On Wed, Apr 12, 2017 at 3:25 AM, Bruce Momjian <br...@momjian.us> wrote:
> On Tue, Apr 11, 2017 at 08:58:30PM -0400, Stephen Frost wrote:
> > > > But just a bit more is needed to make it really a big
> announcement and
> > > > provide real value to (I guess, mostly but very interesting)
> > > > customers, for which MITM and impersonating are big things. The good
> news is
> > > > that adding channel binding is like inverse Paretto: a 20% of extra
> > > > (I bet significantly less) leads to 80% improvement.
> > >
> > > I don't see why channel binding is a big deal for enterprises because I
> > > assume they are already using SSL:
> > Channel binding should be used with SSL to ensure that there is no
> > man-in-the-middle attack being performed. It's necessary when the
> > end-points aren't performing full, mutual, certificate-based
> > verification.
> And which enterprises are using SSL without certificates? And I thought
> channel binding required certificates anyway, e.g.:
> For instance, for the tls-server-end-point channel binding, it is
> server's TLS certificate.
AFAIK it does require the TLS certifificates, but it does not require TLS
certificate *validation*. You can use channel binding with just self-signed
That said, I stand by my comment that I don't think it's the enterprises
that need or want the channel binding. If they care about it, they have
already put certificate validation in place, and it won't buy them anything.
Because channel binding also only secures the authentication (SCRAM), not
the actual contents and commands that are then sent across the channel,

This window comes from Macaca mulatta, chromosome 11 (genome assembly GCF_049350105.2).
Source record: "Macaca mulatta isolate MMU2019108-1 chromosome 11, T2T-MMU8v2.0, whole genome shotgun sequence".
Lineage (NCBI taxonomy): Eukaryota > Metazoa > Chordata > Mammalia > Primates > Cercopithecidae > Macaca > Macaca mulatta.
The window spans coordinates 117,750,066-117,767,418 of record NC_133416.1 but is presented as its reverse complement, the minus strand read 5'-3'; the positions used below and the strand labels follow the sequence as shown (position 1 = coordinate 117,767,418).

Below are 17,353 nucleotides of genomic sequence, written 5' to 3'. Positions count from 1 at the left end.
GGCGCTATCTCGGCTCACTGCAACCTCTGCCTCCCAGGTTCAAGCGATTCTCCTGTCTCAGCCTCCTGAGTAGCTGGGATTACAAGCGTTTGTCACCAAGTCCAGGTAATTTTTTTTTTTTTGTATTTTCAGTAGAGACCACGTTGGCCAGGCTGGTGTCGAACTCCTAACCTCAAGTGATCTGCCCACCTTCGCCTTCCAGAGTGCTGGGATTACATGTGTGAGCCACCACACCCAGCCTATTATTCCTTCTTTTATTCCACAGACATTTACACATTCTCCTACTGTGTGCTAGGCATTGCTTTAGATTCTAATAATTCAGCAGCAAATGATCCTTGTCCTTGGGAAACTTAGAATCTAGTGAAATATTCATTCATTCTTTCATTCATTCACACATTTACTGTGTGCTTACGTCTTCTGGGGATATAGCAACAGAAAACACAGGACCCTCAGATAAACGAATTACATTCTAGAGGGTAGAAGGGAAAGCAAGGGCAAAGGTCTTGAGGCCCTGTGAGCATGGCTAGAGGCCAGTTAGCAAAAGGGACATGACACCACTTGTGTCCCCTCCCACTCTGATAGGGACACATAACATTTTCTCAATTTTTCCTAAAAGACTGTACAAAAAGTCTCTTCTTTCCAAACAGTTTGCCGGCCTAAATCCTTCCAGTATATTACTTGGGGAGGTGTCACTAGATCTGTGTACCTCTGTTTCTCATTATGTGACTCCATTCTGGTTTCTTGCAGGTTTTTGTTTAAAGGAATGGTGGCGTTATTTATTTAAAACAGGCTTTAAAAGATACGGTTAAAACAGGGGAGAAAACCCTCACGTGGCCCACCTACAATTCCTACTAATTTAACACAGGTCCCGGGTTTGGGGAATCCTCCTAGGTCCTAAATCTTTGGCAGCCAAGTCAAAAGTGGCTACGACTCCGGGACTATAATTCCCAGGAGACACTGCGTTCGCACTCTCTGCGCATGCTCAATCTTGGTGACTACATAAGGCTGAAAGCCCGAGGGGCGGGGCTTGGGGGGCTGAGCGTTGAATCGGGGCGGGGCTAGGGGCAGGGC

> > > I think the big win for SCRAM is the inability to replay md5 packets
> > > after recording 16k sessions (salt was only 32-bit, so a 50% chance of
> > > replay after 16 sessions), and storage of SHA256 hashes instead of MD5
> > > in pg_authid, though the value of that is mostly a check-box item
> > > because collisions are not a problem for the way we use MD5.
> > There are a lot of wins to having SCRAM implemented. I disagree
> > strongly that securing PG from attacks based on latent information
> > gathering (backups which include pg_authid) is just a "check-box" item.
> Well, they have the entire backup so I don't think cracking the password
> is a huge win, though the password does potentially give them access to
> future data. And it prevents them from reusing the password on another
> server, but _again_, I still think the big win is to prevent replay
> after 16k packets are sniffed.
In particular in multi-installation systems, it's quite likely that people
at least use the same password across multiple postgres instances for
example and it would help against those.
It would also help against somebody who stole a backup, and then wants to
use that hash to log into the production system and *modify* things. From
the backup they can read all the data, but they can't modify anything --
but with a replayable hash, they can connect and modify data. If the
superuser has a password they can also use that password to escalate to OS
I think these are both big wins. And both of them more important than
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